Recently, there was the usual wailing and gnashing of teeth in the media over the threat of “climate change” as outlined in Ramankutty et al. published on January 6th, in Nature and touted by press release. An excerpt from that press release reads:
At a time when global warming is projected to produce more extreme weather, the study provides the most comprehensive look yet at the influence of such events on crop area, yields and production around the world.
“We have always known that extreme weather causes crop production losses,” said senior author Navin Ramankutty of UBC’s Liu Institute for Global Issues and the Institute for Resources, Environment and Sustainability. “But until now we did not know exactly how much global production was lost to such extreme weather events, and how they varied by different regions of the world.”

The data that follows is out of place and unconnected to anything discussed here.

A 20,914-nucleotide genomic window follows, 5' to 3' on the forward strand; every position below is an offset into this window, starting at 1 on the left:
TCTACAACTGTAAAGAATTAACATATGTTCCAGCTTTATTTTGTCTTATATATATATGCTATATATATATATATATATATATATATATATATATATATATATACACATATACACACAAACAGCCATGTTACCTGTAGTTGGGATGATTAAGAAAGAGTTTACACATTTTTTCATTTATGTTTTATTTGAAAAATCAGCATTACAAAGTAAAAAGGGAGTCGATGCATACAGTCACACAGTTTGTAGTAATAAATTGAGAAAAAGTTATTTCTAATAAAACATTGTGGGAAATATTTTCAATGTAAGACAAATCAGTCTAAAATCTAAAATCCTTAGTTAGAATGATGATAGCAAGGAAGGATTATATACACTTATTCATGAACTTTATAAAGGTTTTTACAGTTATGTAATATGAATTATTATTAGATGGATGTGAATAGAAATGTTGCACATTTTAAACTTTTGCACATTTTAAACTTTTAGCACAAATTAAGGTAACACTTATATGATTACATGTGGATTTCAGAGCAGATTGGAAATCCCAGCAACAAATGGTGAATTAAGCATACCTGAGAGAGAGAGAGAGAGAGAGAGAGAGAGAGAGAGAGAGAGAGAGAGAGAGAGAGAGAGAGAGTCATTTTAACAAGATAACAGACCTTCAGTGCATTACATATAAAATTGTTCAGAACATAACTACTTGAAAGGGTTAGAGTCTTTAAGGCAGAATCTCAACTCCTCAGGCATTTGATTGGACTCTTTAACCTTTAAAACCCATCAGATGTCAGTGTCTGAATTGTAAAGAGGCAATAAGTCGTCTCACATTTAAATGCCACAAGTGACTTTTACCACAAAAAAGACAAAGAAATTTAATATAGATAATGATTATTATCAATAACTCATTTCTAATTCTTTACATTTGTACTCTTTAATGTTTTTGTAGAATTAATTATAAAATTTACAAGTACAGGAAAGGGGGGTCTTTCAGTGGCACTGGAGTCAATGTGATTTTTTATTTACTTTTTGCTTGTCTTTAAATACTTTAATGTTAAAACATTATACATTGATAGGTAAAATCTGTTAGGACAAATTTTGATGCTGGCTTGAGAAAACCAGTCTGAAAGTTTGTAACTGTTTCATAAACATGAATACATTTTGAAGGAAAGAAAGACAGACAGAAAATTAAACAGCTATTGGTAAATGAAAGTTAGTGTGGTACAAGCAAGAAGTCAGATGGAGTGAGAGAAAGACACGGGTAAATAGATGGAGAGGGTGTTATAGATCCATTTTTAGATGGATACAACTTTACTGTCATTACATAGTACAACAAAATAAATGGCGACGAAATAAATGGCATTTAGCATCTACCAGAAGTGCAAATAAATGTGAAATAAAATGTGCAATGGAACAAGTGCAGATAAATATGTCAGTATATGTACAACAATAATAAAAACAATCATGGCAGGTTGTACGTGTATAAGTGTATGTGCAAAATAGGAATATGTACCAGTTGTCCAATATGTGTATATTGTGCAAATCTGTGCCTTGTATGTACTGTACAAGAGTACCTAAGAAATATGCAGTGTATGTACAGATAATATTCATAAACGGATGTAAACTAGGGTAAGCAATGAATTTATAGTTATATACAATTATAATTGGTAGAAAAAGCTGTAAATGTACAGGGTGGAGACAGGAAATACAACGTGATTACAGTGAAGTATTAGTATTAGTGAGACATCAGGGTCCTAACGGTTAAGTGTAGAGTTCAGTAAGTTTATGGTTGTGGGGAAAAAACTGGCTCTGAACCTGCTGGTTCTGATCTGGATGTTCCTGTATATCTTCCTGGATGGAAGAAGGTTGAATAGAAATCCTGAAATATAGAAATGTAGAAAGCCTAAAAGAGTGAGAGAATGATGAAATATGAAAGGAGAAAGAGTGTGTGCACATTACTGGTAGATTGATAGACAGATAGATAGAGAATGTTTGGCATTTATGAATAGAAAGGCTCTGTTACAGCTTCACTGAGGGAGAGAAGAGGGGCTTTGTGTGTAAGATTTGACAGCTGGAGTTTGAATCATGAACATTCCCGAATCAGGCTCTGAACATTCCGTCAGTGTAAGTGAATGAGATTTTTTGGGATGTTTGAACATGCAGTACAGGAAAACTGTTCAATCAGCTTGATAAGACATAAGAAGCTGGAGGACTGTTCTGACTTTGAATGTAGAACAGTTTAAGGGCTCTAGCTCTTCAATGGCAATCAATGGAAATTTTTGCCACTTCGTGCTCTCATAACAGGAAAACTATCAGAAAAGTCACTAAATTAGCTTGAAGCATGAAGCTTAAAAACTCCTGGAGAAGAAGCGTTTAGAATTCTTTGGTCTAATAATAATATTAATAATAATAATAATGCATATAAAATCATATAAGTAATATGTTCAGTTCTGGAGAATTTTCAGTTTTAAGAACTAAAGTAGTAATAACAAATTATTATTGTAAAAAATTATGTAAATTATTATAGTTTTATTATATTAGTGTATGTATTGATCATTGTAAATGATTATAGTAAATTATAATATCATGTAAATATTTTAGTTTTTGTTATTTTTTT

The researchers analyzed national production data from the UN’s Food and Agriculture Organization for 16 cereals in 177 countries. They also examined 2,800 international weather disasters from 1964 to 2007.
Findings indicated that cereal harvests decreased by nine per cent to 10 per cent on average due to droughts and extreme heat. The impact from droughts also grew larger in more recent years.
However, the reality of global agricultural production just isn’t cooperating with Ramankutty’s views. Via the GWPF: